2023 Volvo S60 T8 Recharge Review: Plug-In Hybrid Packs Punch

  • Plug-in hybrid powertrain is unexpectedly potent
  • Comfortable cabin has plenty of tech
  • Handsome styling offers choice of classic or modern
  • More a grand tourer than a sports sedan
  • Google-powered dashboard buries some options

There is something to be said about ignoring the status quo. These days with the new car market what it is in the U.S., picking a sedan rather than an SUV or a crossover is arguably an act of automotive defiance. After all, with so-called utility vehicles still ascendent — and hardly lacking in the sort of luxury features once associated with the most prestigious of three-box sedans — it's hardly difficult to see which way the winds are blowing.

All the same, as cars like the 2023 Volvo S60 Recharge demonstrates, there are more reasons than simply obstinacy to avoid a truck, no matter how lavish. Whether it's the silhouette that appeals, the inevitable driving dynamics advantages of a sleeker vehicle with a lower center of gravity, or this Recharge's useful addition of plug-in hybrid electrification, Volvo's smallest and most affordable sedan in the U.S. feels far from old-fashioned.

Sleek amid a sea of SUVs

The latest-generation S60 has been around since 2019, but it's still a handsome-looking car. That's doubly so in this faintly-ominous Black Edition form, a $1,945 upgrade that swaps the regular grille badging for a gloss black version, throws on special 19-inch wheels, and generally leaves the whole thing looking particularly moody. It's only available with Onyx Black and Crystal White paint, mind.

At the front, Volvo's now-familiar Thor's hammer headlamps continue to look crisp. The S60 borrows plenty of the larger S90's detailing, too, adding a little extra gravitas to the whole affair. Distinctive rear lights help, and while the Volvo isn't as striking — or, for that matter, as divisive — as, say, a Genesis G70, it has a taut elegance that pairs nicely with this more youthful trim package.

Unsurprisingly, Volvo has paired that style with plenty of safety tech. Features include rear cross-traffic with auto braking, forward cross-traffic alerts, collision warnings, blind-spot alerts, and lane-keeping assistance.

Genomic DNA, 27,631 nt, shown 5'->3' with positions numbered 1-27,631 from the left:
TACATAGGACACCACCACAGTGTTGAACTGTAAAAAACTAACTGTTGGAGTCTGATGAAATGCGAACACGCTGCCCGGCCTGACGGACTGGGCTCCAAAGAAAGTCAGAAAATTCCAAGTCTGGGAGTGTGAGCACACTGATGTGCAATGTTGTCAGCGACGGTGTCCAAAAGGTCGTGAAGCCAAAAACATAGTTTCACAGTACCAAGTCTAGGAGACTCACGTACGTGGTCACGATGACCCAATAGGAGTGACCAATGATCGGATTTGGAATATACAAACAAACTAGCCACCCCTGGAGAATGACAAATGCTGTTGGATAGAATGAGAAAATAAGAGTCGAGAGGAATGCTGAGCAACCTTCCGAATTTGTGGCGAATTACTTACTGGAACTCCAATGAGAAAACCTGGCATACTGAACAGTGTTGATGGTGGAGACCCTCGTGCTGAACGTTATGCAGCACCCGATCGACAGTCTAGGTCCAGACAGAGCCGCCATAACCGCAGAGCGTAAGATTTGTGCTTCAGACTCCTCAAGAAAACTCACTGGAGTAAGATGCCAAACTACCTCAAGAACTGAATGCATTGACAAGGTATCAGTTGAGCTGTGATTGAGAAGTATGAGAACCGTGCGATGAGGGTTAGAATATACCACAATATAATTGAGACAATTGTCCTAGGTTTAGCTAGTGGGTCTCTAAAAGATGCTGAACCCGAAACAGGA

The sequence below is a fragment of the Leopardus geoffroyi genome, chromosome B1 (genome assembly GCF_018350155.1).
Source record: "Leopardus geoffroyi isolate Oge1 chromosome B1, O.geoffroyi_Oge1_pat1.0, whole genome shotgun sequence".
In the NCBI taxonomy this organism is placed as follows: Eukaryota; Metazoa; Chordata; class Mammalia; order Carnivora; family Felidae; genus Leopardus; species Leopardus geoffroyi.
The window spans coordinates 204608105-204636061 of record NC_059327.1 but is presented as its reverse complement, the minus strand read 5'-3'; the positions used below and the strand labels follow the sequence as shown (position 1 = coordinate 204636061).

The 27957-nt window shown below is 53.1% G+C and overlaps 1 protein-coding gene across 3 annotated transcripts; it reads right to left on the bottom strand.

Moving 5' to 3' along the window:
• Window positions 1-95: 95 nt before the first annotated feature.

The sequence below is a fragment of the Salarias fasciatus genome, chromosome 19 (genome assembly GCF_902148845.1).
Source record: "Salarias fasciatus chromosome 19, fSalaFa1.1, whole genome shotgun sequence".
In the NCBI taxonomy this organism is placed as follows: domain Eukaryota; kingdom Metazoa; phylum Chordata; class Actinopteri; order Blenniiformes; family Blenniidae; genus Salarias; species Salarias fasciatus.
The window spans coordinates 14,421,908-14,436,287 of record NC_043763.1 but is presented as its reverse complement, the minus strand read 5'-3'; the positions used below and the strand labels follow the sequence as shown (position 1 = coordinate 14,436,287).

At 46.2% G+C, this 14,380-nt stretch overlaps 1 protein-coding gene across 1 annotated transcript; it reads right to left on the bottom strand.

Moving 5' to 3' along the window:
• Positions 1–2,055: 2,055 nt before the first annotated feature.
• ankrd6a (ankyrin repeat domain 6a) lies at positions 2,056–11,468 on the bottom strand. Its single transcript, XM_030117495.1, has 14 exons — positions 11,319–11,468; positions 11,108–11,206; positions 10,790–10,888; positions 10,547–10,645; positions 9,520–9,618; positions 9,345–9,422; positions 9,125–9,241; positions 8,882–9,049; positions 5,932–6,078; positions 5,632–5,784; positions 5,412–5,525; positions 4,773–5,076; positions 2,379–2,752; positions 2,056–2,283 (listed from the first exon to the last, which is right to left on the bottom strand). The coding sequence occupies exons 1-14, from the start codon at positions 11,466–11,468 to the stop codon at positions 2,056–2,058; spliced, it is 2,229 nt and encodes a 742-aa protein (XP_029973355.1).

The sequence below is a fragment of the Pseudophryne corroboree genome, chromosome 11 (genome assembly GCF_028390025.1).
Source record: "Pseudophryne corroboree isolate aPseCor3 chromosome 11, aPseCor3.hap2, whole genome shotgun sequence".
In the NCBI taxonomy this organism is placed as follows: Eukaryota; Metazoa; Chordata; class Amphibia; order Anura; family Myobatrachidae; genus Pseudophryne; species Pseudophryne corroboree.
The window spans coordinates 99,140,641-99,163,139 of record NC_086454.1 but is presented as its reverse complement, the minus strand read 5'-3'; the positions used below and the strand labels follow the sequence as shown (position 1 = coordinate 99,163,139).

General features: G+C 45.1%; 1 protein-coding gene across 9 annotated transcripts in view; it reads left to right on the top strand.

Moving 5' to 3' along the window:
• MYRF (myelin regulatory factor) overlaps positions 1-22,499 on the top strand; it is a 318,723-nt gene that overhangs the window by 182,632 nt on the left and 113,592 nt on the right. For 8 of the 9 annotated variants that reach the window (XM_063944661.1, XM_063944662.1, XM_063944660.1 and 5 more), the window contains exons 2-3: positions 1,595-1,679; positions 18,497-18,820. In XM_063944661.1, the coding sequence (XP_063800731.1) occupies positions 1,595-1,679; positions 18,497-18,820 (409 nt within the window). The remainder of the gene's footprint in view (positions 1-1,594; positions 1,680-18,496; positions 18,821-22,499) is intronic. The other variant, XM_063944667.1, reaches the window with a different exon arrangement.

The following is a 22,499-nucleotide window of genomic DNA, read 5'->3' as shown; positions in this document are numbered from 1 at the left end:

Gas plus electric equals fun

As for what's propelling it, Volvo's journey to first simplify and then oust internal combustion altogether continues. The S60 range offers a choice of two powertrains, the entry-level T5 packing a turbocharged mild-hybrid 2.0-liter four-cylinder with 252 horsepower. It's an electrified update to the "you can have anything as long as it's an inline-four" strategy begun by the Drive-E back in 2014.

This S60 Recharge T8 pairs a boosted version of the 2.0-liter turbo with a 143-horsepower electric motor, for a total of 455 horses and 523 lb-ft of torque. 0-60 mph arrives in a healthy 4.3 seconds, the same as for the flagship S60 Polestar Engineered.

The T8 drivetrain gets up to 40 miles of electric-only range from a full charge of its 18.8 kWh battery. An 8-speed transmission is standard, and the Recharge gets what Volvo refers to as eAWD or electric all-wheel drive: it relies on the electric motor to power the rear wheels, while the gas engine runs the front. It's rated to tow up to 2,000 pounds.

A Google-fied dashboard

The cheapest T8 trim is the Core, from $52,345 (plus $1,095 destination). The S60 Recharge T8 Ultimate Black Edition you see here, meanwhile, starts at $59,740 (plus destination). All versions of the S60 get a standard panoramic moonroof, keyless entry, dual-zone climate control with an air purifier, 360-degree camera, leather seats with front-row power, adaptive cruise control, Harman Kardon Sound, and Google-powered infotainment. The latter runs on a 9-inch central touchscreen, with the driver getting a 12.3-inch digital display.

As with other Volvo models using the new system, it's generally an improvement. Having Google Maps is a real boon over the third-party navigation most cars settle on, and the Google Assistant voice control is capable, too. Volvo's iconography feels a little weedy, though, especially compared to what Polestar is doing with the same underlying software.

The Ultimate package upgrades the power front seats, adds heating to them, throws in a head-up display, and upgrades the standard adaptive cruise control to Volvo's Pilot Assist. That's a hands-on system that follows the lane as well as keeping pace with the car ahead. Volvo's excellent Bowers and Wilkins Premium Sound package is pricey — but worth it — at $3,200 extra.